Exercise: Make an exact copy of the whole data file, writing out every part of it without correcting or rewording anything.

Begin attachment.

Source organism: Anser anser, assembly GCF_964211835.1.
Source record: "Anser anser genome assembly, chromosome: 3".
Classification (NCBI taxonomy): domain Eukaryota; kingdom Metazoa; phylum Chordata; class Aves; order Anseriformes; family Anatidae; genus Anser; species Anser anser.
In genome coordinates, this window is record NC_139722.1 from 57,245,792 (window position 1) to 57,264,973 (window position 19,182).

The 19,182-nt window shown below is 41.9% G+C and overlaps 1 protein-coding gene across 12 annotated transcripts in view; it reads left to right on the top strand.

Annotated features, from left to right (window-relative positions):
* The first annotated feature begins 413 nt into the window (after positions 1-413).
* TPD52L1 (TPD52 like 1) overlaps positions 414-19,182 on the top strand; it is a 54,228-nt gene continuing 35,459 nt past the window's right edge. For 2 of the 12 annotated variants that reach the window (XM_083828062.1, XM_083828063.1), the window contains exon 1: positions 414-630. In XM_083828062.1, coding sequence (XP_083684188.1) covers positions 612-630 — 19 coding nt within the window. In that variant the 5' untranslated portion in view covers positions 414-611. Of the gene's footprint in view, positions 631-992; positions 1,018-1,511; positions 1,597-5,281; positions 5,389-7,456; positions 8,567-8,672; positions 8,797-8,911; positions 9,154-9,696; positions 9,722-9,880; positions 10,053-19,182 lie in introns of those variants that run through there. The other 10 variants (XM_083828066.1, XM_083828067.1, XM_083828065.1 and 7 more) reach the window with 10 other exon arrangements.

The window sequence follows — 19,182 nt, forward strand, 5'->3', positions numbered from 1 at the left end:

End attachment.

Source organism: Anser anser, assembly GCF_964211835.1.
Source record: "Anser anser genome assembly, chromosome: 3".
Classification (NCBI taxonomy): domain Eukaryota; kingdom Metazoa; phylum Chordata; class Aves; order Anseriformes; family Anatidae; genus Anser; species Anser anser.
In genome coordinates, this window is record NC_139722.1 from 57,245,792 (window position 1) to 57,264,973 (window position 19,182).

The 19,182-nt window shown below is 41.9% G+C and overlaps 1 protein-coding gene across 12 annotated transcripts in view; it reads left to right on the top strand.

Annotated features, from left to right (window-relative positions):
* The first annotated feature begins 413 nt into the window (after positions 1-413).
* TPD52L1 (TPD52 like 1) overlaps positions 414-19,182 on the top strand; it is a 54,228-nt gene continuing 35,459 nt past the window's right edge. For 2 of the 12 annotated variants that reach the window (XM_083828062.1, XM_083828063.1), the window contains exon 1: positions 414-630. In XM_083828062.1, coding sequence (XP_083684188.1) covers positions 612-630 — 19 coding nt within the window. In that variant the 5' untranslated portion in view covers positions 414-611. Of the gene's footprint in view, positions 631-992; positions 1,018-1,511; positions 1,597-5,281; positions 5,389-7,456; positions 8,567-8,672; positions 8,797-8,911; positions 9,154-9,696; positions 9,722-9,880; positions 10,053-19,182 lie in introns of those variants that run through there. The other 10 variants (XM_083828066.1, XM_083828067.1, XM_083828065.1 and 7 more) reach the window with 10 other exon arrangements.

The window sequence follows — 19,182 nt, forward strand, 5'->3', positions numbered from 1 at the left end: